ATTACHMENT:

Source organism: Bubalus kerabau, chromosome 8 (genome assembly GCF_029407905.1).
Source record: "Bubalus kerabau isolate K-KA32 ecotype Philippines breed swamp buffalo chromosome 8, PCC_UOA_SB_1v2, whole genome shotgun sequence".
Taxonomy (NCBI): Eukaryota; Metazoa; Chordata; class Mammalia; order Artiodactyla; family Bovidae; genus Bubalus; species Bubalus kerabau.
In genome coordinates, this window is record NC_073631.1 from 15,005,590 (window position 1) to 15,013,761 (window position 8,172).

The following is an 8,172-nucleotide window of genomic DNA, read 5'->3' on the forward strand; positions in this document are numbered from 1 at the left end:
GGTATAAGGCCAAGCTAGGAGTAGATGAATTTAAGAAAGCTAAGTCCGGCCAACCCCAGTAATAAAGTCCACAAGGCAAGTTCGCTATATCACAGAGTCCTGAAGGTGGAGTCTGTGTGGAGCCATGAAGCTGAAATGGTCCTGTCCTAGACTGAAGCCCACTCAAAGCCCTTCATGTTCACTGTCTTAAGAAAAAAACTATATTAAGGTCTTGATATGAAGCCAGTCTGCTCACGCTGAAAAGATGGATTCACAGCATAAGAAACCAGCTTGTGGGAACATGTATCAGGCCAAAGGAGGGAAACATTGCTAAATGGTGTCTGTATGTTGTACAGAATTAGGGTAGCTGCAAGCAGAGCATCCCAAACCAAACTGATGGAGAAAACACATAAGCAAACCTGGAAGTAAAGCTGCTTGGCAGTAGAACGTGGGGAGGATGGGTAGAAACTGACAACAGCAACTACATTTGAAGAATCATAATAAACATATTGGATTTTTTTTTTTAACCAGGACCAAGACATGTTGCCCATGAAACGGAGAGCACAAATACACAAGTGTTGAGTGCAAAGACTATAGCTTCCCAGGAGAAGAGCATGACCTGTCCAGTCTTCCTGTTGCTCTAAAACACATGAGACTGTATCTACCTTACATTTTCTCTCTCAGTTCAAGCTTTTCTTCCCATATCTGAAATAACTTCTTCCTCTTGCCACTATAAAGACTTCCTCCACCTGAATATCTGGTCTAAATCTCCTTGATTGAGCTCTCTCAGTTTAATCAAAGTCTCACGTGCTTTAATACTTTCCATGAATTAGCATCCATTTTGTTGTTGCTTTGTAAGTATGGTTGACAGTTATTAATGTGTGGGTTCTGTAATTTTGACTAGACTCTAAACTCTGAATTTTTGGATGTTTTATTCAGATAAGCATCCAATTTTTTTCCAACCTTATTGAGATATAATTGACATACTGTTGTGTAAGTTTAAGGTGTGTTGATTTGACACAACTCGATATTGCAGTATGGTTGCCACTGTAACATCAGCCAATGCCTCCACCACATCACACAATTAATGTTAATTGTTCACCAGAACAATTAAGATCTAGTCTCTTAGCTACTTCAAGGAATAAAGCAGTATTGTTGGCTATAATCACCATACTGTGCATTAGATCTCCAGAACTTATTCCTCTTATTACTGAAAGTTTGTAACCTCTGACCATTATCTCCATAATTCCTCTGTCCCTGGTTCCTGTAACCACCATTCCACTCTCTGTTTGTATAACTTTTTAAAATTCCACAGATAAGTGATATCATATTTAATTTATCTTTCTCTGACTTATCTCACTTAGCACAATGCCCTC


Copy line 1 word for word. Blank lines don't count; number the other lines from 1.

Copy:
Source organism: Bubalus kerabau, chromosome 8 (genome assembly GCF_029407905.1).